There was no big spike in the percentage of lesbians, as they told us there would be. The number of bisexual women actually dipped substantially, as all danger of violence associated with a viable male match had been eliminated. Same amount of gay men as well. Of course male on male sexual violence is (and was always) illegal and is prosecuted properly now, but that had never been a commonplace issue.

This system has had some adjustments over time, but it has largely stayed the same for the last 15 years. This year is my daughter’s prom. Yes, we still have them. Old habits die hard, I guess. Barely anyone goes- dating is not forbidden, but the system is clunky. Prom is no longer a place to lose one’s virginity- it’s more of a female-dominated party. Sheena invited her gay best friend, Charles. I told her she didn’t have a curfew and she was so excited. She and some of her girlfriends wanted to go to the beach in their prom dresses to take photos and watch the sunrise. Can you imagine? For me, it’s still hard to.

Sheena was only two when the changes were made, so she doesn’t know anything different than this life. She hasn’t grown up being assigned labels like sassy or brazen. She’s a strong leader. She won’t be called domineering when she pursues a career in politics or opens her own restaurant; she hasn’t made a decision between the two potential plans.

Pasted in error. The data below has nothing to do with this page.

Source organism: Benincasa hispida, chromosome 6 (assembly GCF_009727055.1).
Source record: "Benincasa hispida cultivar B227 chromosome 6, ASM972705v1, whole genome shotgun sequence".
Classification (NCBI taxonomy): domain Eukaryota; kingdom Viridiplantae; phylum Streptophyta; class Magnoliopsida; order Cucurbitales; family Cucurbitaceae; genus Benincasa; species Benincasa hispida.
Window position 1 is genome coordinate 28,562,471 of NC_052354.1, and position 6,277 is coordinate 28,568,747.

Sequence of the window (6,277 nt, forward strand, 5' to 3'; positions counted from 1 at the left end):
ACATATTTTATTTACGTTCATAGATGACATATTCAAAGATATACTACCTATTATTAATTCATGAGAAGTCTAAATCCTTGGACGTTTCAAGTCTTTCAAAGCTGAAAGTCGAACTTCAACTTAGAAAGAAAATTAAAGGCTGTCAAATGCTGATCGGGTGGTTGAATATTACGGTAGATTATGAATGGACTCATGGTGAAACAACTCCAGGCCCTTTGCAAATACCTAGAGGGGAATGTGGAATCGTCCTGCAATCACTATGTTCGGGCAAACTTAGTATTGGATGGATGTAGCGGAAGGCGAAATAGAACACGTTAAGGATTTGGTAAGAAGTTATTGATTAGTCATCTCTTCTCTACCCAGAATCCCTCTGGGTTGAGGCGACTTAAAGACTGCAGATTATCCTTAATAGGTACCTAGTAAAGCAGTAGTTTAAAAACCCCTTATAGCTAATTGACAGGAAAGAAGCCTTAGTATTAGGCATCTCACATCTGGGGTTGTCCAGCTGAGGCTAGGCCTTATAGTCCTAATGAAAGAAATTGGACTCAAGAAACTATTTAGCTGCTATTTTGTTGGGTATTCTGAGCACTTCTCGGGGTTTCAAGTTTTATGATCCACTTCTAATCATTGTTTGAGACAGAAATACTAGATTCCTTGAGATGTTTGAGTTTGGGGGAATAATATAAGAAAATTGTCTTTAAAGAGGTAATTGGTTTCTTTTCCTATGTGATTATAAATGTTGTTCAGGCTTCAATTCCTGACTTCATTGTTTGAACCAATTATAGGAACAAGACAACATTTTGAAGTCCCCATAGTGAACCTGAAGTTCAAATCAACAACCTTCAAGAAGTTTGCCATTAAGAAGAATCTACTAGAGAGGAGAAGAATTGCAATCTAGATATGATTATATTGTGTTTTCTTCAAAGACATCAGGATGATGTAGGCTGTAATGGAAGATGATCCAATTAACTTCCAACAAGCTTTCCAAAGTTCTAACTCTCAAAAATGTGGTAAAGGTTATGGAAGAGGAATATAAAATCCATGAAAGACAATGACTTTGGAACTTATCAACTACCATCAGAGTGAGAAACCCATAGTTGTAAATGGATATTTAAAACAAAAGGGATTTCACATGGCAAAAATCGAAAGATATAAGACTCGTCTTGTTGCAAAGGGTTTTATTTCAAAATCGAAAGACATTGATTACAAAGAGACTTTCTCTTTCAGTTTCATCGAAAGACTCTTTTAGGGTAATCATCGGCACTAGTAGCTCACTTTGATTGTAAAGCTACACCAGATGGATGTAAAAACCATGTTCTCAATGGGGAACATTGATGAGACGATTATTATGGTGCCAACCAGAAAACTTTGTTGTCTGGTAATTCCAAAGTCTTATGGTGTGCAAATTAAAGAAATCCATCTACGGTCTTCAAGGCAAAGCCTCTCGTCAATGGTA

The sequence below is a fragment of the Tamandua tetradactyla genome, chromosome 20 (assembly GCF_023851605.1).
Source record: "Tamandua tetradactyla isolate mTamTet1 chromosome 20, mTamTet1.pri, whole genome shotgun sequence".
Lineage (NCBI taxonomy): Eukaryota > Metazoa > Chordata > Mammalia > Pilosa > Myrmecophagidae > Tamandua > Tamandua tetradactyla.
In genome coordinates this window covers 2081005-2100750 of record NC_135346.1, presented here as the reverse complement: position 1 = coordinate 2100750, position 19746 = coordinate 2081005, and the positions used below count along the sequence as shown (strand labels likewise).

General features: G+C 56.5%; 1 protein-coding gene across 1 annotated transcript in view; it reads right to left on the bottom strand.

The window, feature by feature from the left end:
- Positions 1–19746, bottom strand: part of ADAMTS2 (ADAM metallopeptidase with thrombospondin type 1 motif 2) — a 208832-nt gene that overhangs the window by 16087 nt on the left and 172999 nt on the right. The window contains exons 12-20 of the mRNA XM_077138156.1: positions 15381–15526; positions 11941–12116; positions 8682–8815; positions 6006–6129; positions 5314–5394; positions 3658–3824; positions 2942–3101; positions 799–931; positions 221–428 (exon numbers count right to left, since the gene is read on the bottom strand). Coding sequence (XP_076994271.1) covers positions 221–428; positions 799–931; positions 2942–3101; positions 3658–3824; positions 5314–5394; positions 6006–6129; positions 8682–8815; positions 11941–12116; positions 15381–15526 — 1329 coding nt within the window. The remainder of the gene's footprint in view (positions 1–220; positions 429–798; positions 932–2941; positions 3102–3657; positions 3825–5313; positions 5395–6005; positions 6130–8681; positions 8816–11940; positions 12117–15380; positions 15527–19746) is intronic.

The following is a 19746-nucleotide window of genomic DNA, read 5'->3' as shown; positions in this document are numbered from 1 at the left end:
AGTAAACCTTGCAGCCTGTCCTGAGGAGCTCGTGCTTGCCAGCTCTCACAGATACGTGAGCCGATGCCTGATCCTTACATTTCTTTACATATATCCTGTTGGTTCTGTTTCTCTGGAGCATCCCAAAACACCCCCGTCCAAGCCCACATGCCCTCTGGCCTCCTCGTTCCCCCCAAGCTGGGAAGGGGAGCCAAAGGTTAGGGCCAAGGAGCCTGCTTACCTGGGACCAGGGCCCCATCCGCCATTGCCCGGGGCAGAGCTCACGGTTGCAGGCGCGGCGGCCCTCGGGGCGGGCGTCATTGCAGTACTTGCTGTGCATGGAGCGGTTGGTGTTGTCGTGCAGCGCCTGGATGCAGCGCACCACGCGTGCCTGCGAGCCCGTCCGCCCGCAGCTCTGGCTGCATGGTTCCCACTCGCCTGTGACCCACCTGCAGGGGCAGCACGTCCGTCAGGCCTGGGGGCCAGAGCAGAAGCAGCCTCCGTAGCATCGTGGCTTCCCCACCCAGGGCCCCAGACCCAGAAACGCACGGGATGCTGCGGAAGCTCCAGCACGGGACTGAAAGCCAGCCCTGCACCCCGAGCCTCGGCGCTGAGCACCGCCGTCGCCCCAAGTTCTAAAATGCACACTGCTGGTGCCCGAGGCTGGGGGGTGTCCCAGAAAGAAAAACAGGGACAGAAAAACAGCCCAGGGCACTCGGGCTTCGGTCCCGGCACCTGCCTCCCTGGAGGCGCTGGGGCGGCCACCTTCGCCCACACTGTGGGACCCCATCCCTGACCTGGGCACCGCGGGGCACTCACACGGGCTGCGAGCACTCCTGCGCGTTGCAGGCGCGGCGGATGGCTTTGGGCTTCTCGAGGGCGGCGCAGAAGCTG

All of the work I’ve done with The Committee is for her to feel safe and to thrive in any plan she makes for her future.

I’ve started removing certain clips from the archives of our WHY collection. We started making it six months before The Shift. The footage feels more triggering as time goes on. I think that means this is all working. At first, we barely raised an eyebrow at most of the clips we were able to find. We were so used to the constant micro-aggressions. Little girls being kissed on the mouth by talk show hosts. Do you have a boyfriend, they asked. Women in superhero movie interviews being asked about their diet regimes while male co-stars were asked about their stunts. That was the light material.

Then there was the Brock Turner case where a college student was caught raping a classmate and given a meager 6-month sentence- someone called it a “steep price to pay for 20 minutes of action.” Bill Cosby was sentenced to 3-10 years after 29 women came forward after having been drugged and raped by the once-admired TV dad. Woody Allen was still making movies in 2021 after it was proven that he had spent decades suspiciously shifting evidence to try to discredit his daughter who’d accused him of molesting her. In 2021, in spite of the major damage caused by Keith Raniere’s cult, NXIVM, many onlookers still claimed that what he did was not abuse, including keeping a woman in captivity for two years.

The blunt change in statistics gives me pride, but the change in the attitudes is what gives me peace. That had been the real cancer we had to cut out. Once the shame was removed, we could see clearly.

Our lives are different now.

Male tv hosts no longer kiss little girls or ask them uncomfortable questions. Men don’t host shows anymore at all. It’s not disallowed, but male hosts have consistently tested poorly with audiences. We still use men for television, but most of the straight roles are taken by gay actors. Straight male actors exist, but they have to work hard to prove themselves.

All men do. And more than anything else, in dating.

No laws have been changes in terms of relationships or marriage, but it’s…frowned upon.